# How to Compare Rows for Duplicates in Excel (3 Easy Methods)

### Method 1 – Find Duplicates in the Same Row but Different Columns to Compare Rows for Duplicates

#### Option 1 – Decide in a New Column to Show Duplicates for the Same Row

Steps:

• Under column header F, make a new column to show the result.
• Enter the following formula in cell F5.
`=IF(D5=E5,"Same","Not Same")`

• Press Enter to see the comparisons for row 5.
• To get the desired results for the rest of the cells, use AutoFill.

• After applying the formula, you will be able to see which particular row contain duplicates.

#### Option 2 – Highlight Particular Rows to Show Duplicates for Same Row

Steps:

• Select cell range D5:E21 from the primary data set.

• Go to the Home tab of the ribbon and select Conditional Formatting.
• From the dropdown, choose New Rule.

• The New Formatting Rule dialog box will open.
• To apply a formula, select Use a formula to determine which cells to format under the Select a Rule Type labels.
• In the type box, insert the following formula.
`=\$D5=\$E5`
• Click on the Format.

• Configure the highlighted criteria and select OK to close the dialog box.

• You will be able to see the duplicates highlighted in the data set like the following image.

Read More: How to Find Duplicate Rows in Excel

### Method 2 – Find Duplicates in Different Rows to Compare Rows for Duplicates

#### Option 1 – Create a Helper Column to Show Duplicates for Different Rows

Steps:

• Show which cell values have duplicates in different rows and enter the following formula in cell C5.
`=IF(COUNTIF(\$D\$5:\$D\$14,B5)>0,"Match","Don't Match")`
• The formula will help find out cell values that are present in both columns C and D but in different rows.

• Press Enter and use the Fill Handle to get the result.

#### Option 2 – Highlight Cells to Show Duplicates for Different Rows

Steps:

• Select cell range B5:B14 and go to New Rule from Conditional Formatting.

• In the box for applying a formula, insert the following formula.
`=COUNTIF(\$C\$5:\$C\$14,B5)>0`
• Set the highlighting criteria and press OK.

• This will highlight the values of column B that are also in column C.

• To highlight the duplicates in column C, select cell range C5:C14 and choose New Rule.

• Modify the formatting rule box and, in the box, insert the following formula.
`=COUNTIF(\$C\$5:\$C\$14,B5)>0`

• Press OK.

Read More: How to Find Repeated Cells in Excel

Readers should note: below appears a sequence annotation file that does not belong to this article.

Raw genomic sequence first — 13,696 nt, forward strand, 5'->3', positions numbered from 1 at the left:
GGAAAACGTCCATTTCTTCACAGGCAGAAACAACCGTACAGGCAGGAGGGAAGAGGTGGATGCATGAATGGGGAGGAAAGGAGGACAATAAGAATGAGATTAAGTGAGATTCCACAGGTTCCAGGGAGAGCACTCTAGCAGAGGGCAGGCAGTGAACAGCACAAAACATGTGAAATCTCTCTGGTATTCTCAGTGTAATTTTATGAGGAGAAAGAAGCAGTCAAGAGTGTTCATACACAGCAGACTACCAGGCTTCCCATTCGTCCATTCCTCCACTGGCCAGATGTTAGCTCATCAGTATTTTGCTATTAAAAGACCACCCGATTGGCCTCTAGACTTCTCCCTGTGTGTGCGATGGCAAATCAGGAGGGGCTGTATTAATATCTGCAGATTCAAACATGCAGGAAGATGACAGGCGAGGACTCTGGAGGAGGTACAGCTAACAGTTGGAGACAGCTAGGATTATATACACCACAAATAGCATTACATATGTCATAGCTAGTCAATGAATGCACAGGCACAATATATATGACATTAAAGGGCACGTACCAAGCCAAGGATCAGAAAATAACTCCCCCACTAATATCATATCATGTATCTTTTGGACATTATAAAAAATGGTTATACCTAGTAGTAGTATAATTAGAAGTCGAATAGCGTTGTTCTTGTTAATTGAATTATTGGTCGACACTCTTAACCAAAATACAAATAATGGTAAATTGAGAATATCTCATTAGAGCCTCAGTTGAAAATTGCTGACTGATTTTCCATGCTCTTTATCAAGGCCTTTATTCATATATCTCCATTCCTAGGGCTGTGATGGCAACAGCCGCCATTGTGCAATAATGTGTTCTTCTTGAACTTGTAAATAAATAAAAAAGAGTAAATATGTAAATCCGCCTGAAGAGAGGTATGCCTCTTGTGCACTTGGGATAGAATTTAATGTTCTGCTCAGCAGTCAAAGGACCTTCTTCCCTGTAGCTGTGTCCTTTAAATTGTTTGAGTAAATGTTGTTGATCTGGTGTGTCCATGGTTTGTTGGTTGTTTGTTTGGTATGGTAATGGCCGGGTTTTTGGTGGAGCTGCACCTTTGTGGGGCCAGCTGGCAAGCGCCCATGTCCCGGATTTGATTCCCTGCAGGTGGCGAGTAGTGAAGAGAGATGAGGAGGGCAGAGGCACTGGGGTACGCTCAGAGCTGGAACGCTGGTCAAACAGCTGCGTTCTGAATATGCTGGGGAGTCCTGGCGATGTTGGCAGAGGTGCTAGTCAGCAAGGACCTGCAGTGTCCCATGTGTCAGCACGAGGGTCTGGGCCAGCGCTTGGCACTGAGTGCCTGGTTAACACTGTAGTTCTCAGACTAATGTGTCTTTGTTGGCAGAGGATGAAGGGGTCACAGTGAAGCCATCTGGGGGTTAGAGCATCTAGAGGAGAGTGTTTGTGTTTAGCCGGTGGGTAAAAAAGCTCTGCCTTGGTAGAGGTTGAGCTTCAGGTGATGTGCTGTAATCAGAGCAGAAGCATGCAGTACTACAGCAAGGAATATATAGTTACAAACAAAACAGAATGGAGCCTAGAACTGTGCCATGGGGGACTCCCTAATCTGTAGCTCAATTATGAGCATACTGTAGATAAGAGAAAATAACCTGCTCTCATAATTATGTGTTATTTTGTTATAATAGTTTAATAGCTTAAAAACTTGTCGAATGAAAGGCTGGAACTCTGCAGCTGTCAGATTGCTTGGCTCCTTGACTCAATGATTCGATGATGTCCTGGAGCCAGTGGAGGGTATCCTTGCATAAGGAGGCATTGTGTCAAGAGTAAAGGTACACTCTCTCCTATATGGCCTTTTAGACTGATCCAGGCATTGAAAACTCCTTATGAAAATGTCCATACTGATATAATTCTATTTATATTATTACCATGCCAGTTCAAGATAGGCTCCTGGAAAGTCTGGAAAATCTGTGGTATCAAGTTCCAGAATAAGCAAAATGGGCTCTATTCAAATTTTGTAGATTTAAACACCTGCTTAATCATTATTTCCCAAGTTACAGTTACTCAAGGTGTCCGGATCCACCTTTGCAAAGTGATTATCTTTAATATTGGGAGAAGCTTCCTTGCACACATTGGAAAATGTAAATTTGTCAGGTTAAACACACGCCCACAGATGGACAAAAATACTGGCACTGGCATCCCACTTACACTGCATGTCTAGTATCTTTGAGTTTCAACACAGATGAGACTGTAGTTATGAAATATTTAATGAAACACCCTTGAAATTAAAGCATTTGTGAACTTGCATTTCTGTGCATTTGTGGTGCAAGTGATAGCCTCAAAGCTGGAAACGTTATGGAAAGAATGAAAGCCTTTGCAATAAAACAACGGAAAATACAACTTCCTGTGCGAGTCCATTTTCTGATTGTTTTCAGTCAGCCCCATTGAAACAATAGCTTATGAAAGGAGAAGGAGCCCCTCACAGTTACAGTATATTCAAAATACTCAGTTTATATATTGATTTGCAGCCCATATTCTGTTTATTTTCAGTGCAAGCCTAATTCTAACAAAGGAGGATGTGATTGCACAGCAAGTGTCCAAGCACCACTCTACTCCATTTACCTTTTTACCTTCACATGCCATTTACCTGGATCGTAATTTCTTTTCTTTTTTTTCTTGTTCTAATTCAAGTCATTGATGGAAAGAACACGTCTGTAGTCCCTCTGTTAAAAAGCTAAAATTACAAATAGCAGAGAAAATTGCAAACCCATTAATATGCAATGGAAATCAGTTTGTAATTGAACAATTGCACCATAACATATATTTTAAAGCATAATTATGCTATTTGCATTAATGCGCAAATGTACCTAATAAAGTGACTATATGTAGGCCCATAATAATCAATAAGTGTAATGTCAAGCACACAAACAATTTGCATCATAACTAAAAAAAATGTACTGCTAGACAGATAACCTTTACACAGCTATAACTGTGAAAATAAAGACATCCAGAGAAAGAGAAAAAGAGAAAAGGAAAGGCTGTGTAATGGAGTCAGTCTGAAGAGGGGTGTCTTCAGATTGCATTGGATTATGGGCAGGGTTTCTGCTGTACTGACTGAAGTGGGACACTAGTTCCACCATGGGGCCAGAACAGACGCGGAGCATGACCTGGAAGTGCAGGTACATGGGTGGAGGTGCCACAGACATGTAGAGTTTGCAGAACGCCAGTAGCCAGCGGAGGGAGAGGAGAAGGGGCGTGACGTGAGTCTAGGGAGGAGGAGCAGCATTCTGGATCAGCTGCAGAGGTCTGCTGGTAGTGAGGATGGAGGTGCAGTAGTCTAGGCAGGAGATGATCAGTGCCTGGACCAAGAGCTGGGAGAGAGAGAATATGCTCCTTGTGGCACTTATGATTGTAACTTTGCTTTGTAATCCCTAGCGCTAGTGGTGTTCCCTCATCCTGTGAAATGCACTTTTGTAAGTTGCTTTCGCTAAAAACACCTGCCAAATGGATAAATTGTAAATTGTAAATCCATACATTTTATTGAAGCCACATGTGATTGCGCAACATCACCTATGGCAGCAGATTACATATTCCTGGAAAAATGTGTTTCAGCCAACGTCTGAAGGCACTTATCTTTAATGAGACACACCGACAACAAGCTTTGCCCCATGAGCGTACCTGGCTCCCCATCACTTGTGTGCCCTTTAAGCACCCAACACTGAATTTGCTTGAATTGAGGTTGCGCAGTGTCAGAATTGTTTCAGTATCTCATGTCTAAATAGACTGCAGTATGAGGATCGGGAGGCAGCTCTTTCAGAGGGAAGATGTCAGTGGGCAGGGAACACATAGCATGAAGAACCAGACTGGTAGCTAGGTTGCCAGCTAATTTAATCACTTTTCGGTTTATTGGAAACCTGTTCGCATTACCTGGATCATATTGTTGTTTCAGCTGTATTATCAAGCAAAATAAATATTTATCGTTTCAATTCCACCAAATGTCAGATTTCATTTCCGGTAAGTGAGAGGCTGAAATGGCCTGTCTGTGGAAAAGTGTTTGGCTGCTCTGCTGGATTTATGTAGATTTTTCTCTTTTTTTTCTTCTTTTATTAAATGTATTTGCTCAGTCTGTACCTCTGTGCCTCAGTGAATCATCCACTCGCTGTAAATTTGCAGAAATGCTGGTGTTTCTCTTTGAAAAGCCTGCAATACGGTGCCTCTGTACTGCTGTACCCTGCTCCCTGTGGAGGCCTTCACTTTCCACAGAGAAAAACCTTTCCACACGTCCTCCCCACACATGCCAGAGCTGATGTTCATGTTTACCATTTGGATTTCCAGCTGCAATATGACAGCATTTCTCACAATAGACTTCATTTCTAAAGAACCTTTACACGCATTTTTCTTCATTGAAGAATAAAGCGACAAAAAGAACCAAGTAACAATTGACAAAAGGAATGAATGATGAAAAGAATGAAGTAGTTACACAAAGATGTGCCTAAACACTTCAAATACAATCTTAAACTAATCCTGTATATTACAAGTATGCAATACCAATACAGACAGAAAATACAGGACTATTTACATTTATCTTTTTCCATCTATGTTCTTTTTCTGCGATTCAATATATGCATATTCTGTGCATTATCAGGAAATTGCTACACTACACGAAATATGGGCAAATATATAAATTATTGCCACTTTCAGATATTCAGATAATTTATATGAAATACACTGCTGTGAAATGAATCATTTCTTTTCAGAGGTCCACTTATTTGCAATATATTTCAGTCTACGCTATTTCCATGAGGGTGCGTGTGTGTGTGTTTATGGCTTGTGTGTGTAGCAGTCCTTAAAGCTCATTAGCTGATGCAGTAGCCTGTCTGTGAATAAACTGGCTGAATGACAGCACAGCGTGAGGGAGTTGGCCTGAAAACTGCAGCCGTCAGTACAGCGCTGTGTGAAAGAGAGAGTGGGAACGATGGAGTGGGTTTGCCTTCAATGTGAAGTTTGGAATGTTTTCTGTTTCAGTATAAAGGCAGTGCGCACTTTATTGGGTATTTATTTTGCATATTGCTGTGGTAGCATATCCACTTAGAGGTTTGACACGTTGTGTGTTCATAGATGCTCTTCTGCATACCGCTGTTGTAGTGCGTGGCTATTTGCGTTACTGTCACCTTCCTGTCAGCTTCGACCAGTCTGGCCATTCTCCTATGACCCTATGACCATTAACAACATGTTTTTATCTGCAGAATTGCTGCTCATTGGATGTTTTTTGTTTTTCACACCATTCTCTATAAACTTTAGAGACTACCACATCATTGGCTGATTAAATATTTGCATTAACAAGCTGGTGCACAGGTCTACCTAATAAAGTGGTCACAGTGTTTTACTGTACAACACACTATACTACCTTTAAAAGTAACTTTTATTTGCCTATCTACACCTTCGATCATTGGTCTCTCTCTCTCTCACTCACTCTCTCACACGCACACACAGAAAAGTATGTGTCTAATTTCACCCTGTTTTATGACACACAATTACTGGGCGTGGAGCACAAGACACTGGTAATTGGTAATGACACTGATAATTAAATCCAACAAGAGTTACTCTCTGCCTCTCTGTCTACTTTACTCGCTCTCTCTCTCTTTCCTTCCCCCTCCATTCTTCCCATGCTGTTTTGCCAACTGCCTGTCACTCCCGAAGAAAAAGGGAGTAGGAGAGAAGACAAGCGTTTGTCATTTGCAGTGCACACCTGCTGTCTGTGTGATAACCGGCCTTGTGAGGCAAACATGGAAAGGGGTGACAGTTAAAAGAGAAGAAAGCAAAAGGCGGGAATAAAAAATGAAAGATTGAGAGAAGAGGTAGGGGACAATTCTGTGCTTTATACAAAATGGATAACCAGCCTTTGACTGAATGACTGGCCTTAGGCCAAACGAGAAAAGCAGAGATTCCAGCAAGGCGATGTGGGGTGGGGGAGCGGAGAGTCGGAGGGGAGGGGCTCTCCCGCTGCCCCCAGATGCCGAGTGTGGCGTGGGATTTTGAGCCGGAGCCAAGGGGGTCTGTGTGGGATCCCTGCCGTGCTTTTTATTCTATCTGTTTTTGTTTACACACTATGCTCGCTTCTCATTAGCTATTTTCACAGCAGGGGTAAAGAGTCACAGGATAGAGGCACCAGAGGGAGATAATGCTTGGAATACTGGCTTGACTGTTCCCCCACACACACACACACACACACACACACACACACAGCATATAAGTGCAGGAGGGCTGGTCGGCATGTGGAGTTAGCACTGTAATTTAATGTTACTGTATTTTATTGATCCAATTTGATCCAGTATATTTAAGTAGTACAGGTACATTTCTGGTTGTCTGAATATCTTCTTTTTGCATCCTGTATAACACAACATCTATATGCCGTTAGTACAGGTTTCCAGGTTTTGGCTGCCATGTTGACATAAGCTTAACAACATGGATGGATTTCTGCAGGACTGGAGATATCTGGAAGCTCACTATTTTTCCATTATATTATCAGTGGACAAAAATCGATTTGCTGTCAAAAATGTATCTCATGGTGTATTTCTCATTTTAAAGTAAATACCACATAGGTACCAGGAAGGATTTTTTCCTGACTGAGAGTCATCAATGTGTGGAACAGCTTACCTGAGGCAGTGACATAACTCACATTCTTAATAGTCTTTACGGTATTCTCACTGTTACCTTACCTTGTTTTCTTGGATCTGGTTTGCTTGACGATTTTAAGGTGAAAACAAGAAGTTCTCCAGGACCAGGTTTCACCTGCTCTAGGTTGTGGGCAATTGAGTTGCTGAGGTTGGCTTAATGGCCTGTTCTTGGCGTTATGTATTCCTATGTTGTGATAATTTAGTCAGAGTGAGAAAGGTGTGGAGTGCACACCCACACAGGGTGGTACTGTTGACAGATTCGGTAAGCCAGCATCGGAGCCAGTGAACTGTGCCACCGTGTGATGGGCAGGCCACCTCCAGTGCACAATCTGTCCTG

### Method 3 – Look for Duplicates in the Whole Dataset

Steps:

• Select the data range B5:B21 to look for duplicates in the whole data set.

• Choose Conditional Formatting from the Home tab, and from the dropdown, select Highlight Cells Rules.
• From the second dropdown, choose Duplicate Values.

• In the Duplicate Values dialog box, set the criteria of formatting and select the text and fill color for the final result.

• The duplicate values in your cells will be highlighted like the following image.

Read More: How to Find Repeated Numbers in Excel

## Find Duplicates in the Same Column in Excel

### Option 1 – Decide in a New Column to Show Duplicates

Steps:

• Create a new column under column D.
• In cell D5, enter the following combination formula.
`=IF(COUNTIF(B\$5:B\$21,B5)>1,"Have Duplicates","Don't Have Duplicates")`

• Press Enter to get the result for the first cell value of column B.
• Drag the Fill Handle to show the results for the lower cells of the same column.

### Option 2 – Highlight Cells to Show Duplicates

Steps:

• Select the cell range B5:C21 which includes both columns B and C.

• Open the New Formatting Rule box from Conditional Formatting.
• In the box, enter the following formula.
`=COUNTIF(B\$5:B\$21,B5)>1`
• Make all the formatting cells and press OK.

• You will find your selected data range highlighted like the following image where any duplicates in a single column will be highlighted.

Read More: How to Filter Duplicates in Excel

## Things to Remember

• While inserting formulas in the assigned cells or in the dialog box of Conditional Formatting, give proper cell reference. Otherwise, you will not get the desired result.
• After inserting formulas in Conditional Formatting, remember to format cells to highlight the result.

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Rifat Hassan

Rifat Hassan, BSc, Electrical and Electronic Engineering, Bangladesh University of Engineering and Technology, has worked with the ExcelDemy project for almost 2 years. Within these 2 years, he has written over 250 articles. He has also conducted a few Boot Camp sessions on effective coding, especially Visual Basic for Applications (VBA). Currently, he is working as a Software Developer to develop and deploy additional add-ins to enhance the customers with a more sophisticated experience with Microsoft Office Suits,... Read Full Bio